Thursday, July 19, 2018

Step Change – Creativity and Innovation.

A couple of months ago, I had the pleasure of meeting the team at Step Change, a strategically led digital and creative agency in Sydney. I was invited by their Head of Strategy, Glenn Bartlett, who I’ve watched grow from a talented school-boy to a global leader over the past 20 years.

Below is the first video of my conversation with the team, where I spoke about creativity, innovation, and the three types of organisational change.

Insights from Kevin Roberts: Creativity and Innovation

Keep posted for the next part of this five-part video series on identifying the customer’s pain points.

Monday, July 16, 2018

Throwback thoughts from November 2004.

·       On average a four-year-old child asks 437 questions a day.
·       Napoleon made his battle plans in a sand-box.
·       Plastic lawn flamingoes outnumber real ones in the USA.
·       More than 2,500 left-handed people are killed every year from using right-handed products.
·       A duck’s quack doesn’t echo, and no-one knows why.


Thursday, July 12, 2018

The Art of Branded Entertainment.

I’ve been working with FremantleMedia’s brilliant leadership team for over a decade now as they’ve created and produced shows like American Gods, Deutschland 83, The Young Pope, Picnic at Hanging Rock and of course American Idol, Britain’s Got Talent and The X Factor.

FremantleMedia is all about Connecting Creativity – and Creating Irresistible Entertainment.  One of their up and coming leaders Sam(antha) Glynne is their VP of Branded Entertainment and she’s just contributed a must read chapter to a new book “A Cannes Lions Jury Presents: The Art of Branded Entertainment” – available on Amazon (of course).

A cracking read.


Sunday, July 8, 2018

The Store is Not Dead.

Am back in NYC for a couple of weeks in my stomping ground for the past 15 years, Tribeca.  I’ve been super impressed by the entrepreneurial retail spirit and sense of adventure being shown in the Downtown neighbourhoods, as outlaws and pirates brave the increasingly turbulent waters and fly their Jolly Rogers in the face of the Mighty Amazon.  The big and the small are adapting, experimenting, creating and innovating in bricks and mortar retail.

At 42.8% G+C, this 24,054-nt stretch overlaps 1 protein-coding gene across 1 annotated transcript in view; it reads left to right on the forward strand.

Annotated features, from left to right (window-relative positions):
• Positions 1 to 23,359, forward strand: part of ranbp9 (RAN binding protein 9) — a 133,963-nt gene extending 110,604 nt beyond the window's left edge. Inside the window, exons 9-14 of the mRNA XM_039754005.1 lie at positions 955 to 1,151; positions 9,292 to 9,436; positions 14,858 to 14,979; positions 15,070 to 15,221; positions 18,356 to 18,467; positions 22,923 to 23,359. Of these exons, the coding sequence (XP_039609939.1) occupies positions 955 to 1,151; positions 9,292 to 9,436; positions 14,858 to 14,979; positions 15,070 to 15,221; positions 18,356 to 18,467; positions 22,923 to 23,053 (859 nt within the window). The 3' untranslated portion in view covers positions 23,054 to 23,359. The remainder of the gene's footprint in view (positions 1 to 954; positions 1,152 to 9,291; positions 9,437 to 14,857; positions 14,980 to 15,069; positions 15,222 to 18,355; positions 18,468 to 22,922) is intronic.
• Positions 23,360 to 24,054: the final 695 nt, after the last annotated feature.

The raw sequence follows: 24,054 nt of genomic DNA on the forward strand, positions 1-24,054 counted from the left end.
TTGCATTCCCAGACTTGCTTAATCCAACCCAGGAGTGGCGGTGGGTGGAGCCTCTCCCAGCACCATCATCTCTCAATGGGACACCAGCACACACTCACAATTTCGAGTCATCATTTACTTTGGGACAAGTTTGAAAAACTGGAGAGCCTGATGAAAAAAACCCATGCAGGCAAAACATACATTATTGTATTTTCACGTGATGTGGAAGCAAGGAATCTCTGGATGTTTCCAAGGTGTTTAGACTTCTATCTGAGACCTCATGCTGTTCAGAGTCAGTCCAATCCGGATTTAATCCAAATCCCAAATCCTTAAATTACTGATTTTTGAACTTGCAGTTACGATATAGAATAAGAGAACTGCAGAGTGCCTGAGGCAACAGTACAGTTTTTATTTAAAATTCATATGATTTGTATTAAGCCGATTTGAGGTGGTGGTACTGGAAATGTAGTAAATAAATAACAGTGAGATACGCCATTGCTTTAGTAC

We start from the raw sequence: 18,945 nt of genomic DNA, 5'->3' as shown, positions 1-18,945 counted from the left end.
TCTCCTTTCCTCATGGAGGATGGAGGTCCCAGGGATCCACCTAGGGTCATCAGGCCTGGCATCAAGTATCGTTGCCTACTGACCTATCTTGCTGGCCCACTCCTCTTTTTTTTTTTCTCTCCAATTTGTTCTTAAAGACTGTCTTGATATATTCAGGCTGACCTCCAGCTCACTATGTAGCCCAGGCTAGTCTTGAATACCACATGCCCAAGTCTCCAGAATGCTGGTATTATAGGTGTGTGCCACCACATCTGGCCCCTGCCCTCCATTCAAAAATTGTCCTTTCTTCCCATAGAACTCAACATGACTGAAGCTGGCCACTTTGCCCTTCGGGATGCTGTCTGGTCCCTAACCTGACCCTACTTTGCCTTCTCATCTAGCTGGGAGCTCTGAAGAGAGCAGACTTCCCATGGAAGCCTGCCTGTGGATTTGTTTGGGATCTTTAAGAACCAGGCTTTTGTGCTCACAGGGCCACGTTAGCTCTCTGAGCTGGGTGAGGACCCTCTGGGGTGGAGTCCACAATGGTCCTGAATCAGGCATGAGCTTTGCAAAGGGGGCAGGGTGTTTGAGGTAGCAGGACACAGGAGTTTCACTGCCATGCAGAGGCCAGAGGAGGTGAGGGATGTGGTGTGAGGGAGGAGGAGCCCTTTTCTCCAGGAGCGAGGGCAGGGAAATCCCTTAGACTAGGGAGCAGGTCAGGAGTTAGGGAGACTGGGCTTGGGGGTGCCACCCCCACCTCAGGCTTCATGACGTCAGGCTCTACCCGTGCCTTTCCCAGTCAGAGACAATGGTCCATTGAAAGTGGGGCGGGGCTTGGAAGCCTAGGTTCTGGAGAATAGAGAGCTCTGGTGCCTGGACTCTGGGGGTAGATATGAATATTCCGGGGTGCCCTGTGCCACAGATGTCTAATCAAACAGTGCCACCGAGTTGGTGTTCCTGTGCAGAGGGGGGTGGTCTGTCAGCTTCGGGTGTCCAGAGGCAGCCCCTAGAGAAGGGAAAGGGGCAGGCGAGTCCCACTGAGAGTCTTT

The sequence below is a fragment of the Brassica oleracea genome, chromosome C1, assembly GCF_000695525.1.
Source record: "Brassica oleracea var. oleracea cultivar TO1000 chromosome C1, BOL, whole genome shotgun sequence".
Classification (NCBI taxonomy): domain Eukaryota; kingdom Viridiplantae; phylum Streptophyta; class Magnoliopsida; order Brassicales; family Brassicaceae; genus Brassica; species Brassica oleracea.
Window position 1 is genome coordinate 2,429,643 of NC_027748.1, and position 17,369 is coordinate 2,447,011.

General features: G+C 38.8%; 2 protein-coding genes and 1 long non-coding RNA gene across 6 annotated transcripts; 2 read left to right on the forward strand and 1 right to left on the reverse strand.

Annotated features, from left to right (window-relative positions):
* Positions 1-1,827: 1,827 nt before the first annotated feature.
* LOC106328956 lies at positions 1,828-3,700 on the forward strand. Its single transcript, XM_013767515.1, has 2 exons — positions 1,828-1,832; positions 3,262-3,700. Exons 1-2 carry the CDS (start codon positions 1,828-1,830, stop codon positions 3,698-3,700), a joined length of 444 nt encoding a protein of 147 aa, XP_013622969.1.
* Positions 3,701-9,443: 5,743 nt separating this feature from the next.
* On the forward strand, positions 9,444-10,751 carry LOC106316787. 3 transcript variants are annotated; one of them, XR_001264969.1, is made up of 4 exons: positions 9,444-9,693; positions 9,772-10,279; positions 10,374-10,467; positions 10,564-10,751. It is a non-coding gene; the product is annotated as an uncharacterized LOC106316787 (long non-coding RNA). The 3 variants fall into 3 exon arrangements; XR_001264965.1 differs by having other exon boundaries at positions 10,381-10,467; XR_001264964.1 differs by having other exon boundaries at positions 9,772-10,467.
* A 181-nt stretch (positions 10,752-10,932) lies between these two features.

New York magazine did a great feature story on the rise, and fall, and rise of bricks and mortar retail in Soho and Tribeca last week.  Check these out:

·       My favourite Soho indie book store McNally Jackson has just opened in Williamsburg with two more outposts on the way.

·       CW Pencil Enterprise on Orchard St – a pencil vending machine selling vintage advertising pencils for .50¢, a sharpening station, a pencil testing area and a sticker department – with each shopper buying about 12 pencils per visit.

·       Roman and Williams Guild – art, flowers, books, furniture and a French restaurant.

·       Homecoming – flowers, coffee, books, homewares and an apothecary on Franklin St.

It’s not Either/Or.  It’s And/And.


Monday, July 2, 2018

Making New Zealand a Better Place.